If desired," both of the alternatives may be carried out concurrentlyby withdrawing a portion of the regenerated catalyst from the vessel 20 through the conduit 23 and also through the carbon deposition vessel 22. The blended catalyst introduced into the reaction vessel 21 should have at least'S percent of carbon by weight.
A few examples of conversions carried out according to my newprocesswill serve to demonstrate its utility and effectiveness. The catalyst in the following examples was prepared especially for each feedstock by contacting fresh (i. e., zero carbon level) silica-alumina with the particularrfeedstock under reacting conditions until sufficient feedstock was decomposed to supply a carbon coating corresponding to at least 5 percent of the weight of silica-alumina. The fresh silica-alumina contained about 88;percent by .weight of silica and about 12 percent byiweight of alumina. The conversions were carried out bypassing the .vaporized methyl'phenols downwardly through ajfixed;bedof catalyst. The abbreviation VMSV means vaporminute space velocity, i. e. the volume of vapor per volume .ofcatalystper minute.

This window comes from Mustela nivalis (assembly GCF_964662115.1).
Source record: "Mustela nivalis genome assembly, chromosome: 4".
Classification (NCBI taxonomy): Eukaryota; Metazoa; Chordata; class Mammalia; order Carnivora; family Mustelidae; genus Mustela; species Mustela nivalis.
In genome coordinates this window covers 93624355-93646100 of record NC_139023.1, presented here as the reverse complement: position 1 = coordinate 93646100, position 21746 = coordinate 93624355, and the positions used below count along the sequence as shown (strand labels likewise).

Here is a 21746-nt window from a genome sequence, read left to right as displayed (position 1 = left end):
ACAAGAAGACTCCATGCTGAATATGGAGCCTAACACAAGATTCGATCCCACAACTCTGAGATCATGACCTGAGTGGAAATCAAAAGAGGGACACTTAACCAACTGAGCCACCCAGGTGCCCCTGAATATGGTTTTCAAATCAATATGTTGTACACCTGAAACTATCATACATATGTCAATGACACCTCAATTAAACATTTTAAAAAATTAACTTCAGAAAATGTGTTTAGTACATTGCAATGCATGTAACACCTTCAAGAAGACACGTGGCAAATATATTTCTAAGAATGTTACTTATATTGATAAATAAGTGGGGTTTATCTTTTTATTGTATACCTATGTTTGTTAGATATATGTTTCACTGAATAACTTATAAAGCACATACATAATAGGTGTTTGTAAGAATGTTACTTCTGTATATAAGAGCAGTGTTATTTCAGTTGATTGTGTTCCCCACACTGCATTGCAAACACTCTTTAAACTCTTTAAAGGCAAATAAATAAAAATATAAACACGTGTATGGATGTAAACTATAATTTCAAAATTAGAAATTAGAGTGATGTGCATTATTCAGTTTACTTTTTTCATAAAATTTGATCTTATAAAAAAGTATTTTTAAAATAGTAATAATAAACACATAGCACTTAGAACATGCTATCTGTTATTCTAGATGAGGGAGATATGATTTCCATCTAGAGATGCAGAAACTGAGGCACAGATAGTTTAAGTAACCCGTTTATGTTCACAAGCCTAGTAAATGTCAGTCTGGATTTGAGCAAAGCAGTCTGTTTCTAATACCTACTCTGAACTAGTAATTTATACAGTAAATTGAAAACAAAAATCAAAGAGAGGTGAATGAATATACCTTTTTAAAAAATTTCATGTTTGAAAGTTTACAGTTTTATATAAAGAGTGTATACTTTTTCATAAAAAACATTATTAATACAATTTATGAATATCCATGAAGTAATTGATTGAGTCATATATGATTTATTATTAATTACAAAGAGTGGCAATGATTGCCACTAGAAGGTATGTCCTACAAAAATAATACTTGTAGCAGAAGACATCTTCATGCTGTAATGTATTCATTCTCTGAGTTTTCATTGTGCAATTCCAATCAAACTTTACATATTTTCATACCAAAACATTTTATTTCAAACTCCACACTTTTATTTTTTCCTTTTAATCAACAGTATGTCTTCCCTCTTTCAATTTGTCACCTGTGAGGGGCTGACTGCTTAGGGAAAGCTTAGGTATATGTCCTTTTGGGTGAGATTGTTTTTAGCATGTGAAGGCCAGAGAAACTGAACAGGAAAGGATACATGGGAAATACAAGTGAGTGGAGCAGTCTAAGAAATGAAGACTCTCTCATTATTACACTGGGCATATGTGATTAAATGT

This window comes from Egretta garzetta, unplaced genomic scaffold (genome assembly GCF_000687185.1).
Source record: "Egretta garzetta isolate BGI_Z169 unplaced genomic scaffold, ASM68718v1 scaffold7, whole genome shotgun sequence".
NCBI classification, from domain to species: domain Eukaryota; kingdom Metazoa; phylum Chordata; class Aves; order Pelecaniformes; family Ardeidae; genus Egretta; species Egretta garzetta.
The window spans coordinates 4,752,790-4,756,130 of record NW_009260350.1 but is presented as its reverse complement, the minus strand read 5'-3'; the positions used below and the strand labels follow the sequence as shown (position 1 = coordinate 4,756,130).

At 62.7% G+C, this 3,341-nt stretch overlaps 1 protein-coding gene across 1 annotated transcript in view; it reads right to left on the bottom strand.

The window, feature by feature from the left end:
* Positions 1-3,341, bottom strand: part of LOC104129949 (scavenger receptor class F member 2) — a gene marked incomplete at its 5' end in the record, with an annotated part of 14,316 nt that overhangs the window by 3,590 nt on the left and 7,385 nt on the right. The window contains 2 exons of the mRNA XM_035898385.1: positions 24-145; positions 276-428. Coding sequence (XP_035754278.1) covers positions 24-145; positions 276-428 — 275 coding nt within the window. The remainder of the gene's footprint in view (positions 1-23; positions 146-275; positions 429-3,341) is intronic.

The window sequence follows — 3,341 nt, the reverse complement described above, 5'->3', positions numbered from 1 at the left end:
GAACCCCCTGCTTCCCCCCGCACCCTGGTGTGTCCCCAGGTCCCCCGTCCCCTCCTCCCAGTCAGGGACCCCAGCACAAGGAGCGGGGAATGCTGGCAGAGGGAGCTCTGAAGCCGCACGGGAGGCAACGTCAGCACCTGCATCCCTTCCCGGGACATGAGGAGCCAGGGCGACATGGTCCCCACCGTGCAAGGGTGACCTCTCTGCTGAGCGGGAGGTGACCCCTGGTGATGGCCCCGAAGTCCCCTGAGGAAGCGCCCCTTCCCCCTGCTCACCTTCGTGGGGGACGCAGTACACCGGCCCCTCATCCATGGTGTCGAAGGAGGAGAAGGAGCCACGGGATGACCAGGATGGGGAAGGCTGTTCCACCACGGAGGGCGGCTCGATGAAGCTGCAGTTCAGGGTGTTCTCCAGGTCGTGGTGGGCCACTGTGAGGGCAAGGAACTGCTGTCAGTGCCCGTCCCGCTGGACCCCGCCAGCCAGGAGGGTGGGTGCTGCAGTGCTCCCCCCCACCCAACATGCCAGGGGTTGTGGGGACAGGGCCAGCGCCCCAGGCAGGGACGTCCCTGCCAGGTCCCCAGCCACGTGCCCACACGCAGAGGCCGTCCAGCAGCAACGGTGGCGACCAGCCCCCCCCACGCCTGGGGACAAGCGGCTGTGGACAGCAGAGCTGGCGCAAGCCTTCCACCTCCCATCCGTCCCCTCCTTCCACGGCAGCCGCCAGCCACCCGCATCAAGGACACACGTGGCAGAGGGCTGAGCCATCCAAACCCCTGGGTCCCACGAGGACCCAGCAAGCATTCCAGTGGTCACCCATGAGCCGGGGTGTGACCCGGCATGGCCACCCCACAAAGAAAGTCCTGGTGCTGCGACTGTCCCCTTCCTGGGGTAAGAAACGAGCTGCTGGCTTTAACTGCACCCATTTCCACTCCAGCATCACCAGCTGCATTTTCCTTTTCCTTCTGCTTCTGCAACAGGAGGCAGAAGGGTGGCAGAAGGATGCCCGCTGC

Table I.-Cresals Run No 1 2 3 4 5 Feed (Cresol) crtho meta para 'Tcmperature;i-F. 750 650 0 PartialPressure, atm. 0. 43 O. 40 0. 40 VMSV 8. 1 7.3 7.0 Results:
Conversion. (Wt. ,Percent of.
Feed) -L 40. 2 50 (i6 43 87 ;'Liquid Recorery (Wt.
.cent oiGonverted Feed) 93, 8 91. 2 92. 6 93. 6 96. 6 Yield as Wt.'Percent of Convrerted'Feed:
Neutrals... O. 5 l. 3 2. *3 0. 5 Phenol- 27. 8 25 B 17. 3 20. 4 :Isomerlzation .(Cresols) v 29. t) 27. 2 35. 2 3!). 4 Other Dlsproportiona- 'tionProduct 33.1 28. 7 22. 3 17.2 21. 9 Residue..- 4. 2 4,9 15. 9 21. 4 14.0 Gas-. 0.0 0.1 0. 2 0.0 0.0 Carbon 6;2 18.7 7.2 6.4 3.4
Meta/Para Gresol Ratio 2. 48 3.08 3.18